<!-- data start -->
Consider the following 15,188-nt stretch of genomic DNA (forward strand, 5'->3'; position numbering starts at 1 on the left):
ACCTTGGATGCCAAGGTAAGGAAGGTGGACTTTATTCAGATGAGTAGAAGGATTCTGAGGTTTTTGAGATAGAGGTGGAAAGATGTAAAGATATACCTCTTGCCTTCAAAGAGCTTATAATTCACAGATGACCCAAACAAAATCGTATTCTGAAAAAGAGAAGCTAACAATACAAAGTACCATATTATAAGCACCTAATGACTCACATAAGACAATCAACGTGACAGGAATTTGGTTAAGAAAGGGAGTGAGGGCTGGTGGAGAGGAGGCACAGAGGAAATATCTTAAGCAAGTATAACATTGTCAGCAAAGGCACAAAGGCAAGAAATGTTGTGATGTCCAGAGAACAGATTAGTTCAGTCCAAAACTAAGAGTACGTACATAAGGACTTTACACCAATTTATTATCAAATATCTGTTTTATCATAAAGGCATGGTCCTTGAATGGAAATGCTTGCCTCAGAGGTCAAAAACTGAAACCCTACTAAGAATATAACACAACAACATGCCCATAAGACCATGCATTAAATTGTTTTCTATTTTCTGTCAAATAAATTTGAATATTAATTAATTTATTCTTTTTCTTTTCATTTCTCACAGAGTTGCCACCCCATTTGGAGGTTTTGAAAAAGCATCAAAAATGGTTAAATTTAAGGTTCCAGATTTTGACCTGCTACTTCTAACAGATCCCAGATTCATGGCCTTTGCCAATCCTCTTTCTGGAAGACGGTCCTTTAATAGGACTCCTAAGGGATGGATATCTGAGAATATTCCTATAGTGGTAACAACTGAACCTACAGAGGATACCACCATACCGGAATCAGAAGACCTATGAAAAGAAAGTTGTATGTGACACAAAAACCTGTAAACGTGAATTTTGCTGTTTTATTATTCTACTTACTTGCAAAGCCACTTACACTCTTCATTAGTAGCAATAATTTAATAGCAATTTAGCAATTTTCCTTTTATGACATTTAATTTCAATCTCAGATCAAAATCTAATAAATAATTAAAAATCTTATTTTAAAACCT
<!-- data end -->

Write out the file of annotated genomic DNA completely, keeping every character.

Consider the following 15,188-nt stretch of genomic DNA (forward strand, 5'->3'; position numbering starts at 1 on the left):
ACCTTGGATGCCAAGGTAAGGAAGGTGGACTTTATTCAGATGAGTAGAAGGATTCTGAGGTTTTTGAGATAGAGGTGGAAAGATGTAAAGATATACCTCTTGCCTTCAAAGAGCTTATAATTCACAGATGACCCAAACAAAATCGTATTCTGAAAAAGAGAAGCTAACAATACAAAGTACCATATTATAAGCACCTAATGACTCACATAAGACAATCAACGTGACAGGAATTTGGTTAAGAAAGGGAGTGAGGGCTGGTGGAGAGGAGGCACAGAGGAAATATCTTAAGCAAGTATAACATTGTCAGCAAAGGCACAAAGGCAAGAAATGTTGTGATGTCCAGAGAACAGATTAGTTCAGTCCAAAACTAAGAGTACGTACATAAGGACTTTACACCAATTTATTATCAAATATCTGTTTTATCATAAAGGCATGGTCCTTGAATGGAAATGCTTGCCTCAGAGGTCAAAAACTGAAACCCTACTAAGAATATAACACAACAACATGCCCATAAGACCATGCATTAAATTGTTTTCTATTTTCTGTCAAATAAATTTGAATATTAATTAATTTATTCTTTTTCTTTTCATTTCTCACAGAGTTGCCACCCCATTTGGAGGTTTTGAAAAAGCATCAAAAATGGTTAAATTTAAGGTTCCAGATTTTGACCTGCTACTTCTAACAGATCCCAGATTCATGGCCTTTGCCAATCCTCTTTCTGGAAGACGGTCCTTTAATAGGACTCCTAAGGGATGGATATCTGAGAATATTCCTATAGTGGTAACAACTGAACCTACAGAGGATACCACCATACCGGAATCAGAAGACCTATGAAAAGAAAGTTGTATGTGACACAAAAACCTGTAAACGTGAATTTTGCTGTTTTATTATTCTACTTACTTGCAAAGCCACTTACACTCTTCATTAGTAGCAATAATTTAATAGCAATTTAGCAATTTTCCTTTTATGACATTTAATTTCAATCTCAGATCAAAATCTAATAAATAATTAAAAATCTTATTTTAAAACCT